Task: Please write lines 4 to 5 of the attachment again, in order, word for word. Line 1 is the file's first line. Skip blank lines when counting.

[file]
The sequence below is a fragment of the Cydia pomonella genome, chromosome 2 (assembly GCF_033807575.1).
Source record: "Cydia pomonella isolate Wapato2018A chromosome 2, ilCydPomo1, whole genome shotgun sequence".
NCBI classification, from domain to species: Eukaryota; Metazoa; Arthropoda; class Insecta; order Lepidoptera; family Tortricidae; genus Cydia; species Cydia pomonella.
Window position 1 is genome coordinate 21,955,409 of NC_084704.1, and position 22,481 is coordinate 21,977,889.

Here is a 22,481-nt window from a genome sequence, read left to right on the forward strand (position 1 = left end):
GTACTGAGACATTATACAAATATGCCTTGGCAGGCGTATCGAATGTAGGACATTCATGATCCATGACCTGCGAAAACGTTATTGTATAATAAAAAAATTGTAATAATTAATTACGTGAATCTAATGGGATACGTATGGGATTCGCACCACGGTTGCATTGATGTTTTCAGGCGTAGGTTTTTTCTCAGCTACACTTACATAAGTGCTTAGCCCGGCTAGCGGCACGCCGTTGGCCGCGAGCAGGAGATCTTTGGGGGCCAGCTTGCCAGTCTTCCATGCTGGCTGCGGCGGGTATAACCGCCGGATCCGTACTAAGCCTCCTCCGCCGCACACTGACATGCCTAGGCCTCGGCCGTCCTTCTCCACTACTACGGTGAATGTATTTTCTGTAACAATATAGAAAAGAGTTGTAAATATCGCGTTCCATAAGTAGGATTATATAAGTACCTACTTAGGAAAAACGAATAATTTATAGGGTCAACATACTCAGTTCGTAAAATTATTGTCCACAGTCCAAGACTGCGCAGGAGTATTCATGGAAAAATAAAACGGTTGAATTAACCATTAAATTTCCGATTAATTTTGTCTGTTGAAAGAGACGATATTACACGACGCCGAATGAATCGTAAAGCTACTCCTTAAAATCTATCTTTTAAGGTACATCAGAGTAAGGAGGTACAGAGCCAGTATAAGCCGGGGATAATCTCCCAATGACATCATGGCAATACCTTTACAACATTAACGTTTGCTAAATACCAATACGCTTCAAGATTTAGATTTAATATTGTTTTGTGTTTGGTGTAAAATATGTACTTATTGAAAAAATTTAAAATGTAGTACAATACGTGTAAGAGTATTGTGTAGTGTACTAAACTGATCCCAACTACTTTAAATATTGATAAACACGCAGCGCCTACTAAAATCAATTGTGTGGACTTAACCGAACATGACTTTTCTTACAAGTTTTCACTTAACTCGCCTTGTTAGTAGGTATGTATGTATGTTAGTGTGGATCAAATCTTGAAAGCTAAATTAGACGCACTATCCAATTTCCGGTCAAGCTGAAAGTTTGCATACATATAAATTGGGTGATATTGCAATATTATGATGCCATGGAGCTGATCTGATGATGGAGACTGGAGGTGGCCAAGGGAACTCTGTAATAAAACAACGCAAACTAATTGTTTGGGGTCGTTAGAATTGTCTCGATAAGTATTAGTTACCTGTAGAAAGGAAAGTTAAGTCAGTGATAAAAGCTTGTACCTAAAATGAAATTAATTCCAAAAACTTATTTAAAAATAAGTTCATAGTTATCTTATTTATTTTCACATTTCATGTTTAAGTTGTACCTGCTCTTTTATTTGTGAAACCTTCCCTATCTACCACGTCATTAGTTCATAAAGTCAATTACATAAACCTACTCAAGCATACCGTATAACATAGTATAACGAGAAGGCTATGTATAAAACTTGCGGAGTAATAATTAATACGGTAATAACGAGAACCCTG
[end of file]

Window position 1 is genome coordinate 21,955,409 of NC_084704.1, and position 22,481 is coordinate 21,977,889.

Here is a 22,481-nt window from a genome sequence, read left to right on the forward strand (position 1 = left end):